Dr. Harper hopes her research provides guidance to physicians and radiologists in evaluating children for suspected child abuse.

"The detection of occult, or hidden, abusive fractures will likely prevent additional serious or fatal inflicted injury in children," she said.

Dr. Harper co-authored another article on the subject that will be published Feb. 11 on the web site of Pediatrics, the official journal of the American Academy of Pediatrics (http://pediatrics.aappublications.org/).

Grocery shopping is therapeutic at Driscoll's new H-E-B Kids' Market

January 29, 2013
'Shoppers' will demonstrate at ribbon-cutting ceremony on Jan. 23
CORPUS CHRISTI - Just over a year after planning began, the H-E-B Kids' Market at Driscoll Children's Hospital will be opened Wednesday with a ribbon-cutting ceremony in the Rehabilitation Services Department. Officials from Driscoll and H-E-B will be on hand, and children will be cued up to begin shopping in the kid-sized grocery store. The market, with its mini grocery carts, shelves of food, plastic produce and check-out stand, offers many therapeutic possibilities for Driscoll's rehabilitation patients.

"The market helps us create a series of activities that children will encounter in the real world," said Susan Fields, director of Driscoll's Rehabilitation Services Department. "It will allow them to have fun and learn at the same time. Children learn best when they don't know they're working."

In addition to a grocery store, the H-E-B Kids' Market at Driscoll features a play kitchen with a refrigerator, working sink and washer and dryer.

Several rehabilitative therapies can be employed in the market, Fields said. With Driscoll's physical therapists, children can improve their standing and balancing ability by reaching and picking items from shelves. Pushing a grocery cart can help those who need to work on walking. In the play kitchen, they can choose where to store food. Speech therapists can help children improve language skills by having them name, match, categorize or describe products. And with Driscoll's occupational therapists, children can work on problem-solving by planning a meal, purchasing items, making change and generally improving their fine motor skills. The area is also available to Driscoll's dietitians, who will teach children about nutrition and meal planning.

The idea for the H-E-B Kids' Market materialized in 2011 after a Driscoll employee saw an H-E-Buddy Market in the Children's Museum of Houston. The market, also in children's museums in San Antonio and Brownsville, is designed to engage children in activities that will help them learn and grow. Driscoll's Rehabilitation Services Department designated an area for pretend play and a donation from H-E-B followed.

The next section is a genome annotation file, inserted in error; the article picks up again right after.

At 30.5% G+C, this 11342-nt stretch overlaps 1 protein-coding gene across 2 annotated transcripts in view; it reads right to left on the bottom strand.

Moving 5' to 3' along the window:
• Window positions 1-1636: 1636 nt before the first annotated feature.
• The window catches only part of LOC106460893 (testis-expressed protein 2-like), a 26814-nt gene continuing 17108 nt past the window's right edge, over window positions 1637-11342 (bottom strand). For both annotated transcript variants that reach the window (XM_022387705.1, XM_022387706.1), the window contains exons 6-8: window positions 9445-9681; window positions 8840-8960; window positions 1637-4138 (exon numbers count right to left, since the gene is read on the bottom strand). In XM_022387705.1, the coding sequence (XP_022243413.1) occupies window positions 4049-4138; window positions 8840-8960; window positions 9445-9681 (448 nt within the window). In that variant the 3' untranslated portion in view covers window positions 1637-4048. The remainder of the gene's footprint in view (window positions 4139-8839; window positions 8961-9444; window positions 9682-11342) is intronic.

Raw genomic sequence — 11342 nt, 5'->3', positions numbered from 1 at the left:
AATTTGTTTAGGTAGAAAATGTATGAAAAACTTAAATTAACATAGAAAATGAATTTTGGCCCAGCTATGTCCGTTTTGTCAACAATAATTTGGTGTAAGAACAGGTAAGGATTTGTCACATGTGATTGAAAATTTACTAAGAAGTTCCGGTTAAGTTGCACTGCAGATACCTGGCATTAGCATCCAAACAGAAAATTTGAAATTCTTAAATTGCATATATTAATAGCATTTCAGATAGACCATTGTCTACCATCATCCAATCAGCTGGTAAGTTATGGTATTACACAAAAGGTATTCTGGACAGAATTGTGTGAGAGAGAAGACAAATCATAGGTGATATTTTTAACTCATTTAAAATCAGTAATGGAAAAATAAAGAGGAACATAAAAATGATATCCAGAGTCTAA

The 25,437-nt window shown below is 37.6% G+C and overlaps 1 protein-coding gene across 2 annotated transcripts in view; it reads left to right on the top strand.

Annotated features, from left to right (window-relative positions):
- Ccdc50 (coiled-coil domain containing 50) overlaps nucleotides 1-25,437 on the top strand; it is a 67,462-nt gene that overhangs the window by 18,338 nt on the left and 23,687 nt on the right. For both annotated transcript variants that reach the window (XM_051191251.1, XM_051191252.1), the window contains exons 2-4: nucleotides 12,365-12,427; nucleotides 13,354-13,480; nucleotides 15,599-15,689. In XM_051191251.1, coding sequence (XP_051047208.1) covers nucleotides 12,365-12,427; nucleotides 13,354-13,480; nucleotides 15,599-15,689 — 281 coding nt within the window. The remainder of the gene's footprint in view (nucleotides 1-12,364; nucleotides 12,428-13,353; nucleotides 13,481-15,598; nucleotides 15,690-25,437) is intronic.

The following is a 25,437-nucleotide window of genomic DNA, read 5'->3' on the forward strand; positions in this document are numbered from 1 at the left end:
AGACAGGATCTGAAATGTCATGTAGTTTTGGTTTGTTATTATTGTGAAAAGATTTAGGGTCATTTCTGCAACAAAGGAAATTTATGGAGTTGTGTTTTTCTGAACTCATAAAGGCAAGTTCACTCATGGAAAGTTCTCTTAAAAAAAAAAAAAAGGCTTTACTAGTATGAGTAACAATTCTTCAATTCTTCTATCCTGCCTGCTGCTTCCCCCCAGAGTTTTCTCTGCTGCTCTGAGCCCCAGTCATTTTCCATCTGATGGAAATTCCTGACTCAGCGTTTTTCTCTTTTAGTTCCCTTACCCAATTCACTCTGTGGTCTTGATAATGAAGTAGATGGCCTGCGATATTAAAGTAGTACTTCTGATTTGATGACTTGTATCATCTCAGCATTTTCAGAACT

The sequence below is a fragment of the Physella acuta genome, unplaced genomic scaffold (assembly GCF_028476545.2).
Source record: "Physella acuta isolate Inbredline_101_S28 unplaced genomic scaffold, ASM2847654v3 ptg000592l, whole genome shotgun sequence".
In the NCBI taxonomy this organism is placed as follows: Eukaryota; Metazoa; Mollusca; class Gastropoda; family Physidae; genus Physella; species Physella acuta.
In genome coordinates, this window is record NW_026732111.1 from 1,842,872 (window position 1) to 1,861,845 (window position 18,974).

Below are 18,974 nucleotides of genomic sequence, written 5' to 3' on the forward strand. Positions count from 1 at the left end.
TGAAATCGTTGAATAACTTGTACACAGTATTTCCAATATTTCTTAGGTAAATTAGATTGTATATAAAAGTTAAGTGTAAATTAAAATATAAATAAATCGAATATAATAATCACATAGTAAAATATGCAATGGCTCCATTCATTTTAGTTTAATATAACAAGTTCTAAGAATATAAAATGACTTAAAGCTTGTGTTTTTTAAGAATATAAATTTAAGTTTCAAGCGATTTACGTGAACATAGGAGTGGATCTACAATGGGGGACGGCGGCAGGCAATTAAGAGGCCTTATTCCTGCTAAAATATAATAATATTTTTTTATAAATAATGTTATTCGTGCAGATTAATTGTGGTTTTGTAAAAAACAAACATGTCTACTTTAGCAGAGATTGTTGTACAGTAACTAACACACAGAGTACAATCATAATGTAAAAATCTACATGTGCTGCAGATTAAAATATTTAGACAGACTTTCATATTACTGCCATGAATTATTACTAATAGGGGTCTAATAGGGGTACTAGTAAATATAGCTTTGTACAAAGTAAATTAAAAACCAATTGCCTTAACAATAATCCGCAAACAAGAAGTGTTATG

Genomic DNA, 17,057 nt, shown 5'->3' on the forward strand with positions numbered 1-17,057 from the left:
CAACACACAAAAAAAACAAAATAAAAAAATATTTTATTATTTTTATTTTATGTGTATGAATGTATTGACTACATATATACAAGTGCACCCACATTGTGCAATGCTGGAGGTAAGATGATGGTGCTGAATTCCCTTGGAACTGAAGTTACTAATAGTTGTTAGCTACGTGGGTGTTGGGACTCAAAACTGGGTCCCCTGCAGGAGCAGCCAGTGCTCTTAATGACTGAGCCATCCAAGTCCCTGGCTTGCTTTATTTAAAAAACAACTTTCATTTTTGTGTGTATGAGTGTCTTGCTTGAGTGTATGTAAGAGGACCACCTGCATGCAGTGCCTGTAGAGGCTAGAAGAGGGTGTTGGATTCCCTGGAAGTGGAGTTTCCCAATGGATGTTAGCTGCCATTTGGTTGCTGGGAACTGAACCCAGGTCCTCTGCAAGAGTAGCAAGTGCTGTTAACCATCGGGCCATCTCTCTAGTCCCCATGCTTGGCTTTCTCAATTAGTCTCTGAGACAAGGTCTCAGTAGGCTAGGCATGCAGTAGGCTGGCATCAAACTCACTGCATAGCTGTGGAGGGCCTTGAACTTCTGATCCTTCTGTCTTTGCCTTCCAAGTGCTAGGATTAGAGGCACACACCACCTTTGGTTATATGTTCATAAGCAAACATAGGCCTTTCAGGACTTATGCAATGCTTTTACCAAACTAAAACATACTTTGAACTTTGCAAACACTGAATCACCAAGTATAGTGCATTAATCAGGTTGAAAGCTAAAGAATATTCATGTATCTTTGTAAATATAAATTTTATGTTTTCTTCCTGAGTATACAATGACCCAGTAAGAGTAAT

The H-E-B Kids' Market at Driscoll is the first time the H-E-Buddy Market concept has been incorporated into a children's hospital for rehabilitative purposes, according to H-E-B.

The H-E-B Kids' Market is available to any child who needs rehabilitation therapy. For more information, call the Rehabilitation Services Department at (361) 694-5678.

What: H-E-B Kids' Market ribbon-cutting
When: 2 p.m. Wednesday, Jan. 23
Where: Driscoll Children's Hospital, Rehabilitation Services Department, 3533 S. Alameda St.

Driscoll Health Plan: Improving healthcare with cell phone assistance for members

January 18, 2013
RIO GRANDE VALLEY - For most people, finding a medical care provider and making doctor's appointments is as easy as picking up a cell phone. But for some Medicaid-eligible individuals and families, access to cell phones - and quick communication with healthcare providers - may be difficult or impossible. Driscoll Health Plan (DHP) strives to bridge the communication gap by providing all members assistance in applying for a free cell phone.*

"Communication is essential when it comes to access to good healthcare for the vulnerable population we serve," said Mary Dale Peterson, MD, MSHCA, chief executive officer of DHP.

As part of the free cell phone* program, qualifying members will also receive the following services at not cost:

250 free voice minutes each month
250 free text messages each month;
A voicemail account;
Call waiting and caller ID;
9-1-1 access.

In addition to these services, DHP provides 250 extra minutes** each month and, for certain members, text messages with general health tips, notices about free events and other helpful information.

"This is a win-win situation for our members who qualify to receive free cell phones," Dr. Peterson said. "DHP continues to develop ways to provide more value to our members."

Cell phones obtained through DHP are made available by Assurance Wireless, a federal Lifeline program that is part of the Universal Service Fund.*

DHP has more than 50,000 members in the Hidalgo Service Delivery Area (SDA), which includes the counties of Cameron, Duval, Hidalgo, Jim Hogg, Maverick, McMullen, Starr, Webb, Willacy and Zapata. It is the only non-profit, provider-sponsored plan in the Hidalgo SDA. For more information about DHP, families can go to www.driscollhealthplan.com or call 855-425-3247. This is the third in a series of four press releases about DHP's value-added services.

* Members must qualify to receive a free cell phone. The cell phone is not a value-added service.
** Restrictions and/or limitations apply on this value-added service.